The Russian master
Mikhail Bulgakov’s razor-edged satire, subversiveness and courage make him the greatest Russian writer of them all, writes LAURENCE MACKIN
NO ONE WRITES a novel quite like the Russians. The austerity, the fatalism, the ability to load a few curt words of narrative with a cartload of meaning; the brutal clinicalism and unabashed romanticism, the torturous analysis of the soul, and the flashes of the exotic that make this continent-sized country seem a world all of its own.
But what about the sheer, unbridled madness? The rampant, broiling chaos, the magical realism, where the trick is, within the opening paragraphs, to make us accept any notion, no matter how preposterous? The subversive celebration of tearing a society apart? Or the celebration of the “other side”, where readers are given a vital insight into those who find themselves on the losing side of battle and, inevitably, on the losing side of history?
For the first lot, the names are familiar: Dostoyevsky, Pasternak, Tolstoy. But with elements of this first group, and for a brimming box-load of the fire-cracking volatile substances that make up the second, we have to thank the greatest Russian writer of them all – Mikhail Bulgakov.
While not exactly obscure, Bulgakov does not enjoy the same popular literary heavyweight status of the other Russian prizefighters. In Russia, he is on the school curriculum and revered, probably more so than Tolstoy. But abroad, he remains something of an enigma, a byword for those in the literary know, who can smile at each other darkly, as if they have tasted a now-extinct vintage of wine. Ah yes, Bulgakov – delicious, isn’t it? Which is all preposterous nonsense, as few writers have had such an impact on western literature as this great Russian icon (he was born in Kiev, but that’s a whole other argument).
In The White Guard(and its subsequent theatrical version, The Day of the Turbins), he tells the story of a privileged family caught in the eye of the storm of the Russian revolution. For perhaps the first time in Soviet Russia, the Whites are depicted as, gasp, sympathetically human.
In Stalinist-era Russia, he pulled at the bridle of censorship and wrote plays that didn’t so much poke fun at the regime as stick their fingers into the open wounds of the state and demand: “Does it hurt much when I do this?” (He got away with this by courting favour with Stalin, about which more later.)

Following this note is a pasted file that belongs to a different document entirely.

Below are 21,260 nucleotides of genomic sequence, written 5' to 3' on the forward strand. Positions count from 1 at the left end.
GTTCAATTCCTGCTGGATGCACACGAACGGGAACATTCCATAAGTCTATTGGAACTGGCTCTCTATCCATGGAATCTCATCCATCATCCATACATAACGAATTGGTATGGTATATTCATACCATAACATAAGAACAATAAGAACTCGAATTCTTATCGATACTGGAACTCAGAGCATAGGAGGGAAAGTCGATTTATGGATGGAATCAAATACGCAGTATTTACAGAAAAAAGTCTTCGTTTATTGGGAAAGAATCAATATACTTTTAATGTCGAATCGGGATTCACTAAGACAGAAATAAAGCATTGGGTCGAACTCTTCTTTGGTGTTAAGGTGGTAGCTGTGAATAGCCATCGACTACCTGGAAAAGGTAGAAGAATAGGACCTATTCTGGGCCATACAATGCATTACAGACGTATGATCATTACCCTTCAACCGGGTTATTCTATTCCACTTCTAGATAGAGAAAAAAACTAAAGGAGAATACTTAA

In A Dog’s Heart, he tells the story of Prof Preobrazhensky, a doctor who implants the glands of a dead criminal in an unfortunate mutt. The resulting half-man, half-dog creation becomes something of a monstrosity, and fits right into Soviet society.
In The Fatal Eggs, the state breeds monsters with an advanced “red ray”, and promptly loses control of them. Defending his work against accusations that it was satirising the communist state, Bulgakov wrote to the government saying: “It is impossibleto write a lampoon on an event of such extreme grandeur as the Revolution.” One assumes the tongue was parked firmly in cheek.
However, his seminal The Master and Margarita, is a work of such jaw-dropping intensity and stupendous breadth that it has left its fingerprints over a vast swathe of 20th- and 21st-century culture, from the magical realism of Gabriel García Márquez to Salman Rushdie’s The Satanic Verses; from the literary tricks of Orhan Pamuk, and the manner in which he blurs the lines between fiction and reality, to the Rolling Stones’ Sympathy for the Devil.
For every great novelist there must surely be a great life, and Bulgakov’s all-too brief earthly stint is no exception.
He was born in what is now Ukraine to parents of Russian ethnicity on May 15th, 1891. He trained as a doctor and was wounded in the first World War while working as a medic, but in 1919 he abandoned medicine to concentrate on his true calling of literature. His war wounds continued to bother him, and he began self-medicating with morphine, to which he became addicted. This inevitably led to a book describing his experiences.